Patoka Sportsman 10-12-19

Patoka Sportsman 10-12 & 10-13-19

During deer season, the DNR encourages hunters to stay informed about deer disease and best practices for handling any carcass or other raw meat. Epizootic hemorrhagic disease (EHD) has been confirmed in several central and southern Indiana counties. As a result of the outbreak, county bonus antlerless quotas were reduced to a maximum of two in areas affected by EHD. EHD does not affect humans, and deer infected with EHD is safe to consume. Learn more about EHD.

As the days shorten and the breeding season for deer approaches, the chances of encountering deer on Indiana roadways increases significantly. Motorists should pay particular attention while driving to decrease the risk of collision. Deer-vehicle accidents can be minimized by practicing good defensive driving skills.

Staying aware and keeping the following information in mind can help motorists reduce their chances of becoming another deer-vehicle collision statistic:

  • Deer are most active between sunset and sunrise.
  • Deer often travel in groups. If you see one deer, another is likely nearby.
  • Be especially careful in areas where you have seen deer before.
  • Use high beams when there is no opposing traffic. Scan for deer’s illuminated eyes or dark silhouettes along the side of the road.
  • If you see a deer, slow your speed drastically, even if it is far away.
  • Exercise extreme caution along wooded edges, at hills, and during blind turns.
  • Never swerve to avoid hitting a deer. Most serious crashes occur when drivers try to miss a deer, but hit something else.

DNR fisheries biologists have concluded a two-year project designed to improve aquatic habitat in Monroe Lake. About 300 habitat structures were dropped into Monroe Lake in a 17-acre area to provide fish with a place to feed and hide from predators. Current structure locations can be found online. The habitat structures were placed in 7-to-14 feet of water during summer. Four different types of structures were used for the project. Each is designed for different fish species, fish life stages, and water depths.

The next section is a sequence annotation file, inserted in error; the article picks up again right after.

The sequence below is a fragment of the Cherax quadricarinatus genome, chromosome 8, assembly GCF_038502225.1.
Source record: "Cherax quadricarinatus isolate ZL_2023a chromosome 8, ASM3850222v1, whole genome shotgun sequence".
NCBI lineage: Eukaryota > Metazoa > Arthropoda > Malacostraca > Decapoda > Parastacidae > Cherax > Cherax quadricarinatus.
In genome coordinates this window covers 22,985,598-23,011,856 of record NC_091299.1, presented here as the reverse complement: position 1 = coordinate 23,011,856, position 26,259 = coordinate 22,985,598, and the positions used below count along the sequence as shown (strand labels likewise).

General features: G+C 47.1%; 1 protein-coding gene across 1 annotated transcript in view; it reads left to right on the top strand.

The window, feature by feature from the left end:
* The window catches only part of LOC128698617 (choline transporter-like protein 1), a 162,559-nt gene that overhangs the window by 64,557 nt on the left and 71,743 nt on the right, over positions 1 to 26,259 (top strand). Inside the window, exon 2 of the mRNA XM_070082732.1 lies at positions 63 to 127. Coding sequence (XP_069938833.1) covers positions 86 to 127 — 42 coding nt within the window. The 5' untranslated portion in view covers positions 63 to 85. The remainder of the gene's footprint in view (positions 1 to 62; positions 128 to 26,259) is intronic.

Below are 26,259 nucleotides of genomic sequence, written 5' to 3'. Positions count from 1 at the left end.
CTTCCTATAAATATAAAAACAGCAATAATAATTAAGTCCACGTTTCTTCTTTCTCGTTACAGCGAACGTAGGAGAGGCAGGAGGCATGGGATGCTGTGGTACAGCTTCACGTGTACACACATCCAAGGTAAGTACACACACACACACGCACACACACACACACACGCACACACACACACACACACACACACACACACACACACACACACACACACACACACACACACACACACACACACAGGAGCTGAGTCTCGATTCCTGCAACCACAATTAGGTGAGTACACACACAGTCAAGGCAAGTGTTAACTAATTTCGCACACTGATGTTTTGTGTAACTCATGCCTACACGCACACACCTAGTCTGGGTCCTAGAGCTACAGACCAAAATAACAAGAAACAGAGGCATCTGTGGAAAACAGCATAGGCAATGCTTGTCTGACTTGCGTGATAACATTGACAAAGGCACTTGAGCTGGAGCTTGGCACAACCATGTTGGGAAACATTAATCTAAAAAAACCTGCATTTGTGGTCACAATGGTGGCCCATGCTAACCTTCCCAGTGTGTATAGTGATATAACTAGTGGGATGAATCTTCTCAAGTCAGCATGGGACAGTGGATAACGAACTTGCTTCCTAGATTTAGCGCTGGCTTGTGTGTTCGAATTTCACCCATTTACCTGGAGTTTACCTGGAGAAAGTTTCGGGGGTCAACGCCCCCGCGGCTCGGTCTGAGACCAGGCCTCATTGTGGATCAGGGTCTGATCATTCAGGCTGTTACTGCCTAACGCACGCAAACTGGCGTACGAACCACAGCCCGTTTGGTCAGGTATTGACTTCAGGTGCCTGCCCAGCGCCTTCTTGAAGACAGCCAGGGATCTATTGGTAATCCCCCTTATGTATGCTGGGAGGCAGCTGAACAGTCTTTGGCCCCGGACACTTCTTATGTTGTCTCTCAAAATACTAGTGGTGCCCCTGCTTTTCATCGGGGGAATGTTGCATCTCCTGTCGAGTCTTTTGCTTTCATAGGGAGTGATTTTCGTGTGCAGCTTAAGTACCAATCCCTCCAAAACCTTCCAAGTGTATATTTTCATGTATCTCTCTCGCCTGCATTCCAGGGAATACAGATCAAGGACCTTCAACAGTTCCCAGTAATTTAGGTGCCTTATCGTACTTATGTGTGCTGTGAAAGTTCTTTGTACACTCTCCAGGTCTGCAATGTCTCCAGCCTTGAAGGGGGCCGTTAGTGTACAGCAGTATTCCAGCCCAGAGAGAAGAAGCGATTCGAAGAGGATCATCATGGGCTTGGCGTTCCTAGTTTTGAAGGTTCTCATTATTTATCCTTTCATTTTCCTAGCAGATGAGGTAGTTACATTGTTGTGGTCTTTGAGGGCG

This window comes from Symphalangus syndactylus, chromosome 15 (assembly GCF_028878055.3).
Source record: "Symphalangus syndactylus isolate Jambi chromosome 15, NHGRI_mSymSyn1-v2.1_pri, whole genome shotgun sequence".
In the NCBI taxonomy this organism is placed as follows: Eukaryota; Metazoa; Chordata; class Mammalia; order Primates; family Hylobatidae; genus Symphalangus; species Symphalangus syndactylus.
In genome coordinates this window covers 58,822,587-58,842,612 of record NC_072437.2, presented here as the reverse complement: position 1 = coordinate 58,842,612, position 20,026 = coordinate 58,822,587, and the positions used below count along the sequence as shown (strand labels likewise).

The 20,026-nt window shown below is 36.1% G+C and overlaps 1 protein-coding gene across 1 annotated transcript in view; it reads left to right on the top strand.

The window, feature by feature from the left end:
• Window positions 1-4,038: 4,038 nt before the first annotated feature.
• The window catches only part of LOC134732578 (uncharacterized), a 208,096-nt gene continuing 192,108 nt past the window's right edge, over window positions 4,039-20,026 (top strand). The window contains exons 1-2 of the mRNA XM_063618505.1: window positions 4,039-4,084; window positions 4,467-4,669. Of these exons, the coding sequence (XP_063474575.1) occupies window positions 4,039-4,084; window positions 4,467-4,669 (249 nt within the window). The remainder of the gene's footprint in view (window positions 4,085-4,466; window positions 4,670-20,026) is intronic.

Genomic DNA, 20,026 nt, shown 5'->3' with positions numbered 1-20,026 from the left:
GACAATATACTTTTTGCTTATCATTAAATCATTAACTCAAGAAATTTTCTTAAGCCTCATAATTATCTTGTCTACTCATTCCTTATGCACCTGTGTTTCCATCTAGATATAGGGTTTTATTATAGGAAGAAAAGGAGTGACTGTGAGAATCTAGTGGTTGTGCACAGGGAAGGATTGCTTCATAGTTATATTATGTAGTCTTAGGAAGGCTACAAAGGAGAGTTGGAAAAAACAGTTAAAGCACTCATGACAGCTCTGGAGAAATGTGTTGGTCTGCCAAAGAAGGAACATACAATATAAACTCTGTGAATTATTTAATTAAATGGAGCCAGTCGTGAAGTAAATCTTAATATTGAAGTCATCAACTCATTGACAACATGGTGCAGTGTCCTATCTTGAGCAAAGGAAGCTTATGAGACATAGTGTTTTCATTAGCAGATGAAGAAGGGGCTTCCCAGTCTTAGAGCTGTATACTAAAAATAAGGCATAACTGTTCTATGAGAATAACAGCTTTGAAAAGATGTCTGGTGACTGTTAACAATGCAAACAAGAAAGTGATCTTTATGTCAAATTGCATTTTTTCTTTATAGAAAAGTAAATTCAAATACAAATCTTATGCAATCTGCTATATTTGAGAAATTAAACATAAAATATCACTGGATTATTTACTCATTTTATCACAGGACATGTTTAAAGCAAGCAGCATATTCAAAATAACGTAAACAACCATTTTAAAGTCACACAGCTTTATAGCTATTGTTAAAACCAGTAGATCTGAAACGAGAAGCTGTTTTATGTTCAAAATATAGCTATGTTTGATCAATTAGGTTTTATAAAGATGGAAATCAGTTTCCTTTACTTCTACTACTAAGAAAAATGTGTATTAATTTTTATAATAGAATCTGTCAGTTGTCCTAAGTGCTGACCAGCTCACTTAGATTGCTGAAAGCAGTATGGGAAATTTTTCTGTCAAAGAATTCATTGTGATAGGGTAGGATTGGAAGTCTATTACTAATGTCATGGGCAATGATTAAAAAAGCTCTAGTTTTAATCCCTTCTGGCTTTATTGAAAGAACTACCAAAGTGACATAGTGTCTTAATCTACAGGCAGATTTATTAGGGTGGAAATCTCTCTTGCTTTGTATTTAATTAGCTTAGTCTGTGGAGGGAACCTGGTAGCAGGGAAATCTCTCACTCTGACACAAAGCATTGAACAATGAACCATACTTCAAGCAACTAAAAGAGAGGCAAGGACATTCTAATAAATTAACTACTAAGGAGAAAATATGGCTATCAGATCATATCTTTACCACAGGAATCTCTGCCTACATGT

As crisp autumn air arrives and reminds us that winter is around the corner, it is also a good time for Hoosiers to think about winter habitat for wildlife. Naturally, decaying leaves, grass clippings, and dead wood are great resources for wildlife in winter. As a bonus, broken down plant matter releases valuable nutrients back into the soil.

  • Leave fallen leaves alone - Birds such as robins and thrushes seek out insects overwintering in leaves for winter food. Leaves can also serve as insulation and cover for wildlife such as eastern box turtles and red bats, both of which are species of special concern in Indiana.
  • Don’t cut back tall wildflower or grass stems - Quail and pheasants, among other wildlife species, can use wildflower or grass stems from the previous growing season as nesting material. These stems also house overwintering pollinators.
  • Build brush piles or leave dead trees - Decaying woody vegetation and brush piles can be a great source of winter cover. Standing dead trees, called snags, provide nesting spaces for many birds and mammals. Downed logs can retain heat and moisture in winter months, providing habitat for salamanders and frogs. Brush piles can protect species such as rabbits, snakes, and some birds from harsh winter conditions.

For more information about creating brush piles or other habitat in your back yard, contact your district biologist at

Indiana DNR has conducted waterfowl counts during fall and winter migration since 1986. In most areas, counts are performed from the last week of August through January to gather migration data during potential waterfowl hunting seasons. Waterfowl counts occur on several fish & wildlife areas (FWAs), Muscatatuck National Wildlife Refuge, and two southern Indiana rivers.

During the monitoring period, FWA property staff follow a mapped route and record all waterfowl observations once a week. Staff send property data to the waterfowl biologist. The river counts occur on two segments: one in the South Zone and one in the Central Zone. The segments are flown in a helicopter only from November through January because waterfowl usage of the rivers is very low until ponds and marshes begin to freeze.

Three-year averages of data are used to determine when migration occurs in each waterfowl hunting zone. This information helps time hunting season with the likely peak migration each year. In addition, data are posted online to share bird usage at the various participating properties. Waterfowl counts are not a census of all birds in the state at any given time; rather, count data provide an index of migration at the zone scale. Waterfowl usage of individual locations can vary widely depending on many factors.

If you’re an archery hunter you can sign up for the Archer’s Index and report your wildlife observations while afield.  You can sign up anytime.  Date is collected from Oct. 1 to the day before the firearms season.  The data you help collect will be used to create observation trends and calculate fawn/doe and buck/doe ratios.  To learn more go to Past data collected is available at Coordinator of the Archers Index is Geriann Albers the new Furbearer Biologist with the DNR.  She can be reached at [email protected].